December 12, 2023
KATHMANDU – Deepti Bhatta, a housewife from Kalanki, was shocked after she inquired about the price of onion on Sunday morning.
The price nearly doubled to Rs200 a kg in retail following India’s export curb last week.
“I bought a kilo and half of onion last Monday at Rs120 a kg. Today [on Sunday], it reached Rs200 per kg,” Bhatta said.
As expected, onion prices are increasing after India’s export ban, traders say. The price may further increase as Nepal is completely dependent on imported onion, mostly from India.
Traders say onion price may breach the November 2020 record before the end of this year. Back then, consumers paid Rs250 for a kg of the red bulbs.
Market insiders say that from rice to lentils and from sugar to onions, Nepali kitchens are getting expensive.
The onion export ban, which became effective on Friday, will last until March 31, according to a notice issued by India’s Directorate General of Foreign Trade.
The notification, however, says cargoes of vegetables that started loading before the notification can still be exported.
Onion price may hit a new record this year, traders say. Many online groceries and supermarkets have started placing “Stock not available” tags on their website since Friday.
Bhatta said that it would be difficult to cook food without onions, a major kitchen ingredient.
Officials say that despite the ban, a trickle of onions was still finding its way into Kathmandu.
“We are clueless about where they are coming from,” said Binay Shrestha, information officer at Kalimati Fruits and Vegetable Market Development Board.
“Around 22 tonnes of onion arrived in Kalimati vegetable market on Saturday. But the stock was cleared in minutes on Saturday night.”
“We have currently removed the price of onions from both the wholesale and retail price list on our website,” he said. He said that despite the ban there is a possibility of more onions arriving on Sunday night. “We, however, don’t know the source.”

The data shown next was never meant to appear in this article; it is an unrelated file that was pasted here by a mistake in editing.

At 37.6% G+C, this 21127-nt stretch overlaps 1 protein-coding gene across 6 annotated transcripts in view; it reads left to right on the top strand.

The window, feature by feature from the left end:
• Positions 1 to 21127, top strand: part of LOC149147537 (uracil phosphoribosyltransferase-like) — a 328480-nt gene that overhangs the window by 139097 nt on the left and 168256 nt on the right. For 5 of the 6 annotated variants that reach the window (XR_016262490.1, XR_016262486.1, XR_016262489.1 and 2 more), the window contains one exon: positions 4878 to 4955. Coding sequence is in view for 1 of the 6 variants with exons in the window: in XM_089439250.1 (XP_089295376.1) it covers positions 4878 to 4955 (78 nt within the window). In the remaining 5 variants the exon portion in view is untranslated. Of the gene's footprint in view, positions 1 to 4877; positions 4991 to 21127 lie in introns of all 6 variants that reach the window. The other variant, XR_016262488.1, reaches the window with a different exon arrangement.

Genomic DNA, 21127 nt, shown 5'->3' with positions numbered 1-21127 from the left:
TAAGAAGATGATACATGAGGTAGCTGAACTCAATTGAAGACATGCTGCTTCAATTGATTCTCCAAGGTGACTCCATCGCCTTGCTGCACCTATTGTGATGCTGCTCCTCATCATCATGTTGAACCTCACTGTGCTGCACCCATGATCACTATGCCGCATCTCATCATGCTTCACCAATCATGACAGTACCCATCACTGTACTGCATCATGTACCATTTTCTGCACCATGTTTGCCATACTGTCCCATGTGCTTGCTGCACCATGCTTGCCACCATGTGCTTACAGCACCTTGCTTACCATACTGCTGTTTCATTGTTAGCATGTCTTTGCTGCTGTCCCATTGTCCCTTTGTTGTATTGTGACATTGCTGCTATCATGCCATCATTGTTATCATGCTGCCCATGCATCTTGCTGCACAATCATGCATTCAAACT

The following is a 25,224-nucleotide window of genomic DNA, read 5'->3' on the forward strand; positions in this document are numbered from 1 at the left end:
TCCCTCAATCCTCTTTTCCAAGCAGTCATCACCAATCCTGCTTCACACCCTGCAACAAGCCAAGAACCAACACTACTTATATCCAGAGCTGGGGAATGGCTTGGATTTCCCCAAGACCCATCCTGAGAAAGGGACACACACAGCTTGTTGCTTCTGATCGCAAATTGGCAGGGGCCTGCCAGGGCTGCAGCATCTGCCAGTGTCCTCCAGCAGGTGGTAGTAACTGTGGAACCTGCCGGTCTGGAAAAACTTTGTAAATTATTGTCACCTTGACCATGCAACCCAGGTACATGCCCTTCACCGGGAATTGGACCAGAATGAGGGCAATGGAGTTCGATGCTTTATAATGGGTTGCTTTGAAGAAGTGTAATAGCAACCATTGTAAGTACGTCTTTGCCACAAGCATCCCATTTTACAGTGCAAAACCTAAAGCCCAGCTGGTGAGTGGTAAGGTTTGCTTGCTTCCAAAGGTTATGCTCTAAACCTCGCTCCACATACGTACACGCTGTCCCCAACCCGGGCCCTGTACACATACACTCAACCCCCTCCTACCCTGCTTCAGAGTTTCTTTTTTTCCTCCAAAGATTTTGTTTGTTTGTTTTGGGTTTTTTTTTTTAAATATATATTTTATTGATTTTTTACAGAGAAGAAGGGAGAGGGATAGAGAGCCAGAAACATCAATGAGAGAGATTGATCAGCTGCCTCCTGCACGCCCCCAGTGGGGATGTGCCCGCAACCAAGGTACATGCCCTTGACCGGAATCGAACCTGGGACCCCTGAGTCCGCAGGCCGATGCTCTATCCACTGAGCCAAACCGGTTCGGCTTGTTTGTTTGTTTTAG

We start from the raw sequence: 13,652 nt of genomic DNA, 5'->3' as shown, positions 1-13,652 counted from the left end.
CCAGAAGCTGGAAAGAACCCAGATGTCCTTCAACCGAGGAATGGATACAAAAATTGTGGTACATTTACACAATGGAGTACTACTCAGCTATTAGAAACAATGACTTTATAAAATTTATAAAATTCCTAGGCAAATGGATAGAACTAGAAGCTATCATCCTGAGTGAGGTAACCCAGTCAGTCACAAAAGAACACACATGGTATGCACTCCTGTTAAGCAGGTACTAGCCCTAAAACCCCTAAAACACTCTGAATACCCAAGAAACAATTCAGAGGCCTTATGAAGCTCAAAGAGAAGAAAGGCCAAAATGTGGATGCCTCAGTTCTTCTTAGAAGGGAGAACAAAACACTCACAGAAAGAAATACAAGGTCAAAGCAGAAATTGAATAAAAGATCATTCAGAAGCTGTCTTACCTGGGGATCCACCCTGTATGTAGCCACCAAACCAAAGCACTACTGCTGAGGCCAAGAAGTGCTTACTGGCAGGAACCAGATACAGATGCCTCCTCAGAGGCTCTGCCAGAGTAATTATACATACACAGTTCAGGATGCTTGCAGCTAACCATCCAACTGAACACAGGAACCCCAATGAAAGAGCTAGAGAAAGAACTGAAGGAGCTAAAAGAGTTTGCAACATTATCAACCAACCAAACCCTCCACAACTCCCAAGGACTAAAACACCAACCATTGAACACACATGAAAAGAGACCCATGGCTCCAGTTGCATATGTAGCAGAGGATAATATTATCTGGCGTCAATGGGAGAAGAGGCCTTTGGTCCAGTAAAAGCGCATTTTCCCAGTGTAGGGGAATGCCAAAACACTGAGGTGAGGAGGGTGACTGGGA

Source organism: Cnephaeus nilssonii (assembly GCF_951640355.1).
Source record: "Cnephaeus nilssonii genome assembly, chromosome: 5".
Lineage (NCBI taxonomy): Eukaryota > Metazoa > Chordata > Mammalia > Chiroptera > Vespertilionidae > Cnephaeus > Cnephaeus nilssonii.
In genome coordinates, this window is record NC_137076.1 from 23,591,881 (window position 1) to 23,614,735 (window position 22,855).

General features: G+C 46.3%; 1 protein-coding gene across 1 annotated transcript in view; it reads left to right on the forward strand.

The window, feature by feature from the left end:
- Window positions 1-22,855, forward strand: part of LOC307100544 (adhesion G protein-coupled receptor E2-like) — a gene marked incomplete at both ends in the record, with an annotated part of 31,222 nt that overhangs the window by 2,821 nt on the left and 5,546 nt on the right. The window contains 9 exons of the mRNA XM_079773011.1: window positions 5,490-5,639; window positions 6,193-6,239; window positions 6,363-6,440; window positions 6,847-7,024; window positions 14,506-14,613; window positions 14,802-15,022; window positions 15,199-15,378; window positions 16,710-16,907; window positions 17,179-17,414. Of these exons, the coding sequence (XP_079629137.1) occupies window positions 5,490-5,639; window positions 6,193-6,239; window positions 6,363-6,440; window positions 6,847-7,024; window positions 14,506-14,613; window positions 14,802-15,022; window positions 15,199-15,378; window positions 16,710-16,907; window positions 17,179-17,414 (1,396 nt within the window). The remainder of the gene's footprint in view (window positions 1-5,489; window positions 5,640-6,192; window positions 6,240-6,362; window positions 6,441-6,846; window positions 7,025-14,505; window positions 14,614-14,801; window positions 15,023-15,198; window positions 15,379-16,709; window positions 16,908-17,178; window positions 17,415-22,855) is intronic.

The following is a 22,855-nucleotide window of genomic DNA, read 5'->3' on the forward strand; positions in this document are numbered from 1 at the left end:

Last week, traders halted importing potatoes and onions criticizing the government’s decision to impose VAT on them.
Onions are nowhere to be found in most online and physical vegetable stores.
In the first week of November, ahead of the Tihar festival, onions suddenly became pricier after India slapped a minimum export price to check shipments and ensure adequate supplies for its domestic consumers.
After that, the wholesale price of onion in Nepal jumped to Rs125 per kg, from Rs75 per kg previously.
In mid-November, the price reached Rs150 per kg.
Before imposing the minimum export price, India had introduced a 40 percent export duty on onions.
The Indian government decision has started causing a price-ripple effect in Nepal. Nepal gets nearly all its onion from the southern neighbor; any disturbance there reverberates across Nepali markets.
The board’s most recent import and listing of onions was on December 5 involving a consignment of 25.5 tonnes.
In November 2019, the price of onion hit a new high of Rs250 per kg in Kathmandu Valley after India banned onion exports in September of the same year to maintain domestic availability.
The ban caused a severe shortage of onions across Asia including in Nepal. The embargo was lifted in March 2020. India again stopped onion exports from September 2020 to January 2021.
At that time, some traders had even imported onions from China, but said Nepalis didn’t like Chinese onions because of their distinct taste.
Chinese onion is mostly used to make salads, mainly in hotels and restaurants.
According to the Department of Customs, Nepal imported 180,190 tonnes of onions worth Rs6.75 billion from India in the last fiscal year.
In Nepal, potatoes, onions and other daily consumable farm products are supposed to be exempt from VAT under the Tax Act of 1996. However, the government amended the law through the Financial Bill 2023 and removed 170 goods from the tax-free imports list in the current budget.
Nepali consumers pay import taxes totalling 23.5 percent on potatoes, onions and other vegetables, fruits and food items—9 percent agriculture service charge, 1.5 percent advance tax and 13 percent VAT.
The duty imposed by the world’s biggest exporter of onions is aimed at dampening local prices ahead of key state elections.
Consumer rights activists said there was sufficient stock of onion in the market, but opportunist traders had been creating an artificial shortage to make excessive profits.
They put emphasis on effective market inspection for onion prices to fall and consumers to easily get onions.